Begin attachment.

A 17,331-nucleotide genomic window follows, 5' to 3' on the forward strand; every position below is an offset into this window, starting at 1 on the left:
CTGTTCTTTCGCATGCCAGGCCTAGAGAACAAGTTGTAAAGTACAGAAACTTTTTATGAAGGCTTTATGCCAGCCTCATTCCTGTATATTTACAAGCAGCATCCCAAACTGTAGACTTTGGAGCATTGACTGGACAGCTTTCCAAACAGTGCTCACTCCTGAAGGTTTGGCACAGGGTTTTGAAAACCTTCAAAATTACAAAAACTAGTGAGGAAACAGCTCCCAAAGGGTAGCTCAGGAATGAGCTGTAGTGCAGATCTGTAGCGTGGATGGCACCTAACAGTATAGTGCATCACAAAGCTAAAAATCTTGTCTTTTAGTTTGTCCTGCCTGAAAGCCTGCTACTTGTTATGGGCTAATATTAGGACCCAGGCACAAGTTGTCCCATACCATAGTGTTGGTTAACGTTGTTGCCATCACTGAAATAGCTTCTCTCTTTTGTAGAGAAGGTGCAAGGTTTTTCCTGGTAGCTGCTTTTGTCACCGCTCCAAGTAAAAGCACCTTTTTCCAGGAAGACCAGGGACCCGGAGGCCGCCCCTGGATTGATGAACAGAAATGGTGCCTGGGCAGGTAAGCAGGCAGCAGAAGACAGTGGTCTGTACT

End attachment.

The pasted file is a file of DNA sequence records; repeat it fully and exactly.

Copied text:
A 17,331-nucleotide genomic window follows, 5' to 3' on the forward strand; every position below is an offset into this window, starting at 1 on the left:
CTGTTCTTTCGCATGCCAGGCCTAGAGAACAAGTTGTAAAGTACAGAAACTTTTTATGAAGGCTTTATGCCAGCCTCATTCCTGTATATTTACAAGCAGCATCCCAAACTGTAGACTTTGGAGCATTGACTGGACAGCTTTCCAAACAGTGCTCACTCCTGAAGGTTTGGCACAGGGTTTTGAAAACCTTCAAAATTACAAAAACTAGTGAGGAAACAGCTCCCAAAGGGTAGCTCAGGAATGAGCTGTAGTGCAGATCTGTAGCGTGGATGGCACCTAACAGTATAGTGCATCACAAAGCTAAAAATCTTGTCTTTTAGTTTGTCCTGCCTGAAAGCCTGCTACTTGTTATGGGCTAATATTAGGACCCAGGCACAAGTTGTCCCATACCATAGTGTTGGTTAACGTTGTTGCCATCACTGAAATAGCTTCTCTCTTTTGTAGAGAAGGTGCAAGGTTTTTCCTGGTAGCTGCTTTTGTCACCGCTCCAAGTAAAAGCACCTTTTTCCAGGAAGACCAGGGACCCGGAGGCCGCCCCTGGATTGATGAACAGAAATGGTGCCTGGGCAGGTAAGCAGGCAGCAGAAGACAGTGGTCTGTACT